About 8 billion years ago, the earth was a hot ball. Gradually, releasing heat into space, it cools, and a hard crust forms on its surface, which has been continuously melted by millions of active volcanoes.
Earth formed as a planet about 4 billion years ago. Erupted by millions of volcanoes, the lava solidified on the surface, forming primary mountains and plateaus, continents and oceanic depressions.
The atmosphere cooled, as did the Earth itself, and heavy rains fell as a result. On the surface of the hot earth, they instantly turned into steam. Solid clouds surrounded the Earth, blocking the passage of sunlight that warmed the surface. The solid crust cools to form the earth, and the ocean basins fill with water. We do not know how the Earth was distributed then, but in any case there was nothing similar to the modern continents in shape or location. The atmosphere was sparse and consisted of swirls of hydrogen, carbon monoxide, ammonia, and methane. There may have been no oxygen at all. This mixture did not retain much of the sun’s ultraviolet radiation and reached The earth’s surface at an intensity that would be fatal to modern life forms. From time to time, monstrous thunderstorms broke out, spilling lightning over land and sea.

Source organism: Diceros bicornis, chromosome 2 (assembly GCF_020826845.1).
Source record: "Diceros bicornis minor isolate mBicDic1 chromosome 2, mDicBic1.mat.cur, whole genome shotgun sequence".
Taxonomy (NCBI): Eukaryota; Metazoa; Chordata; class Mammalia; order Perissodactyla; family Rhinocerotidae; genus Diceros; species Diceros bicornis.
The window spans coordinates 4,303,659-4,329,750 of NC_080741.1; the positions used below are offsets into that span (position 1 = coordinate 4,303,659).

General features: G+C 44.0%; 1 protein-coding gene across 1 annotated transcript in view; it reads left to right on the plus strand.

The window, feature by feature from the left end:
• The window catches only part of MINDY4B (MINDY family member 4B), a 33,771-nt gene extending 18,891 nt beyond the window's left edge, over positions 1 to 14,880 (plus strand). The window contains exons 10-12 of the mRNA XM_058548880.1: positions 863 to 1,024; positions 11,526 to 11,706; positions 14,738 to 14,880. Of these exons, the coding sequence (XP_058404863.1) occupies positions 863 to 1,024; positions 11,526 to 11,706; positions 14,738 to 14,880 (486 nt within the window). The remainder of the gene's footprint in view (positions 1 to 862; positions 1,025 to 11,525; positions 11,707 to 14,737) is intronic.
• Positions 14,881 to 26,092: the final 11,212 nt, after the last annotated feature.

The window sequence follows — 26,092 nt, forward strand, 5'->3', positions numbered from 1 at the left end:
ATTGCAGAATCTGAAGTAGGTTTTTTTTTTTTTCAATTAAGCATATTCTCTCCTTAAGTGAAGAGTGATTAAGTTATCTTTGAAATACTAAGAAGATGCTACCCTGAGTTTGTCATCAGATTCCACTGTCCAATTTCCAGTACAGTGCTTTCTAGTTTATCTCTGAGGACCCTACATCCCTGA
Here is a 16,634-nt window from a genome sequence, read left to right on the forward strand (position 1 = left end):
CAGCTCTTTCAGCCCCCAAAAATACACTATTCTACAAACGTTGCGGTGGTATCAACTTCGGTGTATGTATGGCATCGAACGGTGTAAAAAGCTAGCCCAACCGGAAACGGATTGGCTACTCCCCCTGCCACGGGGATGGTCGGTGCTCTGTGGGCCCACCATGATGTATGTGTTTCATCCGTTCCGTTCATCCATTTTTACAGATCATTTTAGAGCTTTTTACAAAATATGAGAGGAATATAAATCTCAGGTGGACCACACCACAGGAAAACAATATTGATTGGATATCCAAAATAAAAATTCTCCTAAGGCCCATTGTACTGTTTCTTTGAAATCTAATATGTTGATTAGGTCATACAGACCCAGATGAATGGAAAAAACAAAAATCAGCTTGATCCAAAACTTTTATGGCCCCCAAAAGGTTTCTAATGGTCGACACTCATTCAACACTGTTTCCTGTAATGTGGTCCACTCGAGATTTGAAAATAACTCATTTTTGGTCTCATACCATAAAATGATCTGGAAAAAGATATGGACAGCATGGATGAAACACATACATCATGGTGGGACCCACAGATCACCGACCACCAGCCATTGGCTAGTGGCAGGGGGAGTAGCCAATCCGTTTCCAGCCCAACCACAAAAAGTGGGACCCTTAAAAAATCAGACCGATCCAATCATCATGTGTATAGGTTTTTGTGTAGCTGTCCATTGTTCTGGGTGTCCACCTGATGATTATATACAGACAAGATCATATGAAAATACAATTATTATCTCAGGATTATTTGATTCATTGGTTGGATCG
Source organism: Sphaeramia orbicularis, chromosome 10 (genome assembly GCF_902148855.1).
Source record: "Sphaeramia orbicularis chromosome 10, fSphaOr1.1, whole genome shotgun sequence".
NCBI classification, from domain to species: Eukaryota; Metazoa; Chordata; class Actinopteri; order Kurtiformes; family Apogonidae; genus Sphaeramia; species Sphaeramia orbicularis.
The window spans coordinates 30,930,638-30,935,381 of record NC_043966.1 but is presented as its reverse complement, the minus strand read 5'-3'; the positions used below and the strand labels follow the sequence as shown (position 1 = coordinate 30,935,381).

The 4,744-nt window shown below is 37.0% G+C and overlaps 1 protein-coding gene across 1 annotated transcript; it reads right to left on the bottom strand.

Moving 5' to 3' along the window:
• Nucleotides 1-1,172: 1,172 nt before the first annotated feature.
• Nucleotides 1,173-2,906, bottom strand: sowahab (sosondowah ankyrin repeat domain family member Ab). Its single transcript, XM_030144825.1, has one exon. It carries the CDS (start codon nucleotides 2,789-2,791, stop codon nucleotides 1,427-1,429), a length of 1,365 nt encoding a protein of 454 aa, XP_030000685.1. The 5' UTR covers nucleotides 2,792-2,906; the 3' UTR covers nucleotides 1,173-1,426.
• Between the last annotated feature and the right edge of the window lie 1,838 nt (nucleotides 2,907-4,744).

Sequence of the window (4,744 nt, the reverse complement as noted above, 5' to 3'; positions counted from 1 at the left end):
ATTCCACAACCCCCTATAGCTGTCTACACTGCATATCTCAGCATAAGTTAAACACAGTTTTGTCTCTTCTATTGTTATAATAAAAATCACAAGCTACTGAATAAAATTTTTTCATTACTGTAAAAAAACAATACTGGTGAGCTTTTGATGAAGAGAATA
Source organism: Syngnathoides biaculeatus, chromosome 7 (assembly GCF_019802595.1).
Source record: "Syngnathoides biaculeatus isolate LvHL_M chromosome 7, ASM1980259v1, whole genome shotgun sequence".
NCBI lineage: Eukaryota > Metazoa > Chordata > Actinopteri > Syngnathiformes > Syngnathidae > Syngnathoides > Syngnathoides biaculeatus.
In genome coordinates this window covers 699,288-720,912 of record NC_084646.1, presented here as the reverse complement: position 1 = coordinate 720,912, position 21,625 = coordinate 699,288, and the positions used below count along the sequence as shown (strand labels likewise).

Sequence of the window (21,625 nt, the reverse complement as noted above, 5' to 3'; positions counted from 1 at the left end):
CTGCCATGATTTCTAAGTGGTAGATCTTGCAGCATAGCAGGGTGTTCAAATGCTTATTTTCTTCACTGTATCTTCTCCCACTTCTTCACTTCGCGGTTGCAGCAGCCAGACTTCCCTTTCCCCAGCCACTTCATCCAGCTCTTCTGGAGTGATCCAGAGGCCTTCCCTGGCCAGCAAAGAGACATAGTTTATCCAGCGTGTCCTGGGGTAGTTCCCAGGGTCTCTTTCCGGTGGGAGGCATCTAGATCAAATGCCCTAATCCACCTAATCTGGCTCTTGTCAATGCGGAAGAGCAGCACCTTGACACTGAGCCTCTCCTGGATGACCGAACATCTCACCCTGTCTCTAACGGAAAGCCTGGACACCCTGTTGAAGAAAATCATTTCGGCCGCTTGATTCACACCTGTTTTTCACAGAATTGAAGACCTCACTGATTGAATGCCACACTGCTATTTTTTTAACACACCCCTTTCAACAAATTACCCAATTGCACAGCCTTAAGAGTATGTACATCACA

As a result of the interaction of a mixture of atmospheric gases with water vapor, electric discharges and ultraviolet rays, complex molecules appeared, including sugars, nucleic acids and amino acids, that is, the building blocks of proteins.
Millions of years passed, the concentration of these substances increased markedly, and the molecules began to interact, forming more and more complex substances. It is possible that some components could have been delivered from space by meteorites. Over time, among a huge variety of chemical compounds, there was one that became crucial for the further development of life. Bacteria appeared. This happened at the end of the Archean epoch, the epoch of the most ancient life.
Initially, the bacteria fed on a variety of carbon compounds that accumulated in the pristine seas for millions of years. But the more bacteria there were, the more quickly these reserves were depleted. It is obvious that the bacteria needed to find a different source of food. Unable to find ready-made food in the environment, the bacteria began to produce it in their own cells, using the energy of sunlight. So the process of photosynthesis was formed. For its flow, in particular, hydrogen is needed – a gas that was released in large quantities during volcanic eruptions.